BAT shares soar over £38bn Reynolds mega-merger move
British American Tobacco (BAT) has proposed a 47 billion US dollars (£38.3 billion) merger with US tobacco firm Reynolds, the maker of Camel and Pall Mall.
The deal would create the world's largest listed tobacco company.
BAT currently owns 42.2% of Reynolds and the proposal involves the acquisition of the remaining 57.8% of the company.
If approved, the deal would bring a raft of global brands under one roof, including BAT products like Dunhill, Lucky Strike, Rothmans, Kool, and Kent, and Reynolds brands like Newport, Camel, Pall Mall, Doral, Misty, and Capri slims.
The news sent BAT shares soaring by more than 3.2%, making it one of the best performing stocks in the FTSE 100.
BAT chief executive Nicandro Durante said: "We have been a shareholder in Reynolds since its creation in 2004 and have benefited from its growth in the US market.
"The proposed merger of our two great companies is the logical progression in our relationship and offers all shareholders a stake in a stronger, truly global tobacco and next generation products company.
"BAT is proud of its track record of consistent delivery for shareholders and this transaction would further strengthen that delivery in the future."
BAT's 47 billion US dollar (£38.3 billion) offer will be made through 27 billion US dollars (£22 billion) worth of BAT shares and 20 billion (£16.3 billion) US dollars in cash.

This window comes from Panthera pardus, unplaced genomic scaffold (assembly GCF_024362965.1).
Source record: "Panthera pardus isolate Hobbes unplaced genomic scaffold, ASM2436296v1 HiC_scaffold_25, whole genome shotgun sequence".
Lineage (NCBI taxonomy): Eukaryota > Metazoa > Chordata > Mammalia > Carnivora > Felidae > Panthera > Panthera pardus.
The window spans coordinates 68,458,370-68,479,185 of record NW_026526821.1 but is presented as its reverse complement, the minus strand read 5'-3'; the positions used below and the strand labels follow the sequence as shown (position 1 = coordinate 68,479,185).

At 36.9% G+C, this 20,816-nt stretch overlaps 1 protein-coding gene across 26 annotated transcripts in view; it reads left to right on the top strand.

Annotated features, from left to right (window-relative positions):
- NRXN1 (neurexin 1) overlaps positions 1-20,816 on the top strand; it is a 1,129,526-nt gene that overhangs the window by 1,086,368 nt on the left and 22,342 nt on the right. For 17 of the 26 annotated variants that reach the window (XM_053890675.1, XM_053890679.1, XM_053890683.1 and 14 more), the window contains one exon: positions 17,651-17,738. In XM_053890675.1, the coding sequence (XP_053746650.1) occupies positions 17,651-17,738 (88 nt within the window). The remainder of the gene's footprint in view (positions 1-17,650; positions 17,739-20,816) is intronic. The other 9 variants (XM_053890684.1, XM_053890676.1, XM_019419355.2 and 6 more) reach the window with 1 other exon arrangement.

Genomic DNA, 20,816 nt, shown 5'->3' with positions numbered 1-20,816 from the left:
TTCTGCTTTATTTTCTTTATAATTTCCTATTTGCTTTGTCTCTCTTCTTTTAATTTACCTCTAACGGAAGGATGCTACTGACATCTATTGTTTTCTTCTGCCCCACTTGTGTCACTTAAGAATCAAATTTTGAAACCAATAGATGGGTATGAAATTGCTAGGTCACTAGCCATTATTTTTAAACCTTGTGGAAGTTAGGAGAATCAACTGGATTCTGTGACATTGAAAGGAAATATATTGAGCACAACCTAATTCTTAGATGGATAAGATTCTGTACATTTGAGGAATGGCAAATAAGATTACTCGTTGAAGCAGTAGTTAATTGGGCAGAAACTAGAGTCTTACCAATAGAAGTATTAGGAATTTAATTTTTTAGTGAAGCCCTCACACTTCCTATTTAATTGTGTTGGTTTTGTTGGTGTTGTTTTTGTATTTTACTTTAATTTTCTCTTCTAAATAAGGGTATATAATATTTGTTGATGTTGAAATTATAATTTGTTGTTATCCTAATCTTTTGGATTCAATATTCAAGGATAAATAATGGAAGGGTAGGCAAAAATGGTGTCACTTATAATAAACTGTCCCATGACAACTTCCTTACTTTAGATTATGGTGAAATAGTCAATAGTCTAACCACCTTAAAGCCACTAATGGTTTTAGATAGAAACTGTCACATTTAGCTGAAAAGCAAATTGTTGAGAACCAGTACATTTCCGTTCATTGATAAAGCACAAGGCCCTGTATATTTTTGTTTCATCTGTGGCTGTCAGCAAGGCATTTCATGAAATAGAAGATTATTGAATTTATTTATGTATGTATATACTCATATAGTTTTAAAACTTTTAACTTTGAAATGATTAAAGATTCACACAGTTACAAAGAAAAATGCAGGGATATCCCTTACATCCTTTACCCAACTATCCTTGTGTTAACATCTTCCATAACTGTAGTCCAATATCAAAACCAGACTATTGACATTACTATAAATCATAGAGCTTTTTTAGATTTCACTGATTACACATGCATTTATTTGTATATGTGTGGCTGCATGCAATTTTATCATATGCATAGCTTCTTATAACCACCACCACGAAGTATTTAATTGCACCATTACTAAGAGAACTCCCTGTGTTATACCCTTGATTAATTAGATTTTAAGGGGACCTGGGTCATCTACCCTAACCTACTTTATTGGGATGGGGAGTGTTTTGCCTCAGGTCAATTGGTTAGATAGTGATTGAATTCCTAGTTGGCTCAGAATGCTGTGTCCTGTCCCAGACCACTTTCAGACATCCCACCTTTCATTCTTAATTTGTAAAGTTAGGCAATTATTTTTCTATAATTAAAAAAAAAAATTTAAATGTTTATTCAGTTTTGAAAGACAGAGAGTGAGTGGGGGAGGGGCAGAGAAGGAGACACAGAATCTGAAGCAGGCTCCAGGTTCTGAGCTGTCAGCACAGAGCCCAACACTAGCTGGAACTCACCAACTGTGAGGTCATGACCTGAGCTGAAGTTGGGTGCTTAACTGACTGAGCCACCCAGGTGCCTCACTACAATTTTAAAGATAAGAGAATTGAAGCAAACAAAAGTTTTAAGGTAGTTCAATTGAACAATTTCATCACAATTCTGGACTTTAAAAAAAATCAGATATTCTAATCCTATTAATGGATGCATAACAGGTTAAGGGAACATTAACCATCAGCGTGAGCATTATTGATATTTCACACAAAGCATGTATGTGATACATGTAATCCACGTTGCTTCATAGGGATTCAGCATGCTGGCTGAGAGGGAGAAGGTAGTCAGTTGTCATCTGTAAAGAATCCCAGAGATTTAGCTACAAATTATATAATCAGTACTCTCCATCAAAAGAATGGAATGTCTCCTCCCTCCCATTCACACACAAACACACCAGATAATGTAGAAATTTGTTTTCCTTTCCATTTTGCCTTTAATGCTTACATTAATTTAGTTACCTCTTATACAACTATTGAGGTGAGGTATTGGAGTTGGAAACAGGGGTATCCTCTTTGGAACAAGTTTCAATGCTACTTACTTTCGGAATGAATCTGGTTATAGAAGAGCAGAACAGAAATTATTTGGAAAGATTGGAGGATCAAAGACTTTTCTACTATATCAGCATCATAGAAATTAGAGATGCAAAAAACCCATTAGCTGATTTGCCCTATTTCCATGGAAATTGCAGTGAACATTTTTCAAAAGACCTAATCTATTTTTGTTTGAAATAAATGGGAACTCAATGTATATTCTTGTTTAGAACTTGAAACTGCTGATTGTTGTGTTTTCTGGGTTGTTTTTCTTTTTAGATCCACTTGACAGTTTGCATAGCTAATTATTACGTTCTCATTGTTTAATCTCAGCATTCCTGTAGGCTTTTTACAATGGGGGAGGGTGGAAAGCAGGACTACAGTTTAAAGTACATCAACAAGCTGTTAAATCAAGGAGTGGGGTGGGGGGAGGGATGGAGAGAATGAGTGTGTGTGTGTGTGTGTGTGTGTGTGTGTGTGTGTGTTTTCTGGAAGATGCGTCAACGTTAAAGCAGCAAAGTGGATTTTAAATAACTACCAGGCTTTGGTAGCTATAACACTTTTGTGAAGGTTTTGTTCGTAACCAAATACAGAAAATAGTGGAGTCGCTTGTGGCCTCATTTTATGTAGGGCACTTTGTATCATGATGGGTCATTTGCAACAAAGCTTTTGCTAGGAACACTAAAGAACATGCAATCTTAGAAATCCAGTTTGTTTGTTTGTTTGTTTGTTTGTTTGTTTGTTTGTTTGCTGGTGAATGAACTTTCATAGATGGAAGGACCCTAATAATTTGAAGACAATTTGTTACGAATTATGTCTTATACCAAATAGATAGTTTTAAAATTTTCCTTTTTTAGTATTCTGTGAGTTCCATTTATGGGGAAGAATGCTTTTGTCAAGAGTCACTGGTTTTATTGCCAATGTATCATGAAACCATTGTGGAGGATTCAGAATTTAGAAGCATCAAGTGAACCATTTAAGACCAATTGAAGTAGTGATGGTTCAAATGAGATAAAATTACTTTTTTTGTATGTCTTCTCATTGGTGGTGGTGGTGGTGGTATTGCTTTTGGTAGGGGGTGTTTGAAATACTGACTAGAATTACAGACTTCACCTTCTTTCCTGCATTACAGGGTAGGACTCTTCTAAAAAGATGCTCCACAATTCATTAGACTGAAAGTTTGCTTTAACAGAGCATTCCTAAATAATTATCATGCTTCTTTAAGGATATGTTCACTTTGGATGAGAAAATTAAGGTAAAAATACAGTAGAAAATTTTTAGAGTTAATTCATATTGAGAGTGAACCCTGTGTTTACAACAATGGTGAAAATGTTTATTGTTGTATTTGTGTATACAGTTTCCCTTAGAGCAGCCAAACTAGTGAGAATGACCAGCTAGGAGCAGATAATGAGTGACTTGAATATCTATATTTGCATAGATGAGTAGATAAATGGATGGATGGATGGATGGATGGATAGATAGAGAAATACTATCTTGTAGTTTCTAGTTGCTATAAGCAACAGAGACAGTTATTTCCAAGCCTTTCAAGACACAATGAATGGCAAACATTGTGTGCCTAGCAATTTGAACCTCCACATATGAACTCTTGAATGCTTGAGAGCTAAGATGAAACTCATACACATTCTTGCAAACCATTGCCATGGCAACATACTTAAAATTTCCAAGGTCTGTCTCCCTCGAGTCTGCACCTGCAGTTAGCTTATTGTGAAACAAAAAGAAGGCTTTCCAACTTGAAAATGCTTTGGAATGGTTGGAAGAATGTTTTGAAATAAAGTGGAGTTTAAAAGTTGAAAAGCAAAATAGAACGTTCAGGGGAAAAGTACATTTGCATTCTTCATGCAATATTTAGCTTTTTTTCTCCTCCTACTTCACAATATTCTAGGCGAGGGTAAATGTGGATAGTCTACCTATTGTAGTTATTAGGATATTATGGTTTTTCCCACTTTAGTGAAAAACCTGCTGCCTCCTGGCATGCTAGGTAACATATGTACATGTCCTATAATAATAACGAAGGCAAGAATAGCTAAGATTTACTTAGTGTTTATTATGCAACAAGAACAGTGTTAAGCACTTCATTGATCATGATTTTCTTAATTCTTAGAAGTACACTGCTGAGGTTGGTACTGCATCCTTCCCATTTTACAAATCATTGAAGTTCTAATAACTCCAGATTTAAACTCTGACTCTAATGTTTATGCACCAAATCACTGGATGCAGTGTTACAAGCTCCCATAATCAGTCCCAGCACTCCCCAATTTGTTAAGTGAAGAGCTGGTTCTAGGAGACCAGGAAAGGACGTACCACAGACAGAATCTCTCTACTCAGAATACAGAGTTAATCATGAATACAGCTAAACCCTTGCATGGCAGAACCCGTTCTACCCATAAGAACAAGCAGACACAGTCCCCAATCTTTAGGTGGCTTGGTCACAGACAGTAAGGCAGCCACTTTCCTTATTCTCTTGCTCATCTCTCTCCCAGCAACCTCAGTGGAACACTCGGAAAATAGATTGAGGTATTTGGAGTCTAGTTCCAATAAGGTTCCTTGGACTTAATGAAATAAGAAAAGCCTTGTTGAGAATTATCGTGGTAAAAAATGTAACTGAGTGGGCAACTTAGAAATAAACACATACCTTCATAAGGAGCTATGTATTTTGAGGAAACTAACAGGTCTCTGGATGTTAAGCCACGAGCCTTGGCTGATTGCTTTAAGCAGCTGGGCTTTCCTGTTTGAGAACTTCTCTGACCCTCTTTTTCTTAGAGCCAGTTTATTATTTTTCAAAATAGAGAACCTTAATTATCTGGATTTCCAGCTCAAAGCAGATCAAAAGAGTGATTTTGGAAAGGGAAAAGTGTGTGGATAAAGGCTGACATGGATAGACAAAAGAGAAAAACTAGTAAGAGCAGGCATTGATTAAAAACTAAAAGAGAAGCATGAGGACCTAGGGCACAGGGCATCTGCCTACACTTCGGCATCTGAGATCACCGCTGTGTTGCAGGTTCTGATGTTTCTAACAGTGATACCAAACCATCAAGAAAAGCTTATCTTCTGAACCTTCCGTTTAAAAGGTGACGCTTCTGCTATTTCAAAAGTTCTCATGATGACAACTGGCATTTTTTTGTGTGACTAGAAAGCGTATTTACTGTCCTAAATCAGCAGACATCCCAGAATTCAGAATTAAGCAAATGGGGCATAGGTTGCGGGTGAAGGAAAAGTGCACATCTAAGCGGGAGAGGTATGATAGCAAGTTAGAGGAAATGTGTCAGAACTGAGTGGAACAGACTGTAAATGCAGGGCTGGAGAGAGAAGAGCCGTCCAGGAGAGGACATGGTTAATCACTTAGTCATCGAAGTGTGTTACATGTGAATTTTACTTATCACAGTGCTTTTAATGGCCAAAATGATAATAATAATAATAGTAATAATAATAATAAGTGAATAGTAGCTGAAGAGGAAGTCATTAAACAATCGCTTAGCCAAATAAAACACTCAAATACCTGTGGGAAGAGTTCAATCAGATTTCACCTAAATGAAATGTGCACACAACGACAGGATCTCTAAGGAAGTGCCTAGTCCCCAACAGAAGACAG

It values the 57.8% stake at 56.50 US dollars (£46) per share, representing a 20% premium against the closing price of Reynolds shares on October 20.
The merger has yet to be approved by Reynolds' board of directors. If given the green light, the deal would also be put forward to both BAT and Reynolds shareholders.
The companies' combined earnings stand to be significant. BAT last year reported £5 billion in operating profit, while Reynolds reported net income of 3.3 billion US dollars (£2.7 billion).
BAT first invested in Reynolds through a deal which saw BAT's US subsidiary Brown & Williamson merge with RJ Reynolds in 2004, giving BAT its original 42% stake in the US firm.
In 2014, BAT pumped 4.7 billion US dollars (£3.8 billion) into Reynolds in order to maintain its stake in the company following a mega-deal that saw Reynold's acquire sector peer Lorillard for 27.4 billion US dollars (£22.3 billion).
The proposed merger would help BAT gain a further foothold in the US, and give the new company a significant presence in high-growth markets including South America, the Middle East and Africa.
Owen Bennett, an equity analyst at Jefferies International, highlighted that the US is "one of the most attractive profit pools in the world", and currently accounts for 45% of global vapour cigarette sales.
He said: "If vapour accelerates as we expect then the US is the place to be. The deal would also give BAT the best exposure to global e-vapour development.
"We are also of the view that Reynolds heat-not-burn technology is more advanced than BAT's so this will enable them to get a viable competitor to PMI (Philip Morris International) out into the ex-US markets sooner than expected."
The industry has been grappling with widespread anti-smoking campaigns which have forced companies like BAT and Reynolds to diversify into nicotine replacements and e-cigarettes to meet consumer health concerns.
Reynolds warned in a 2016 filing that if its companies "are not able to develop, produce or market new alternative products profitably, the results of operations, cash flows and financial positions ... could be adversely affected."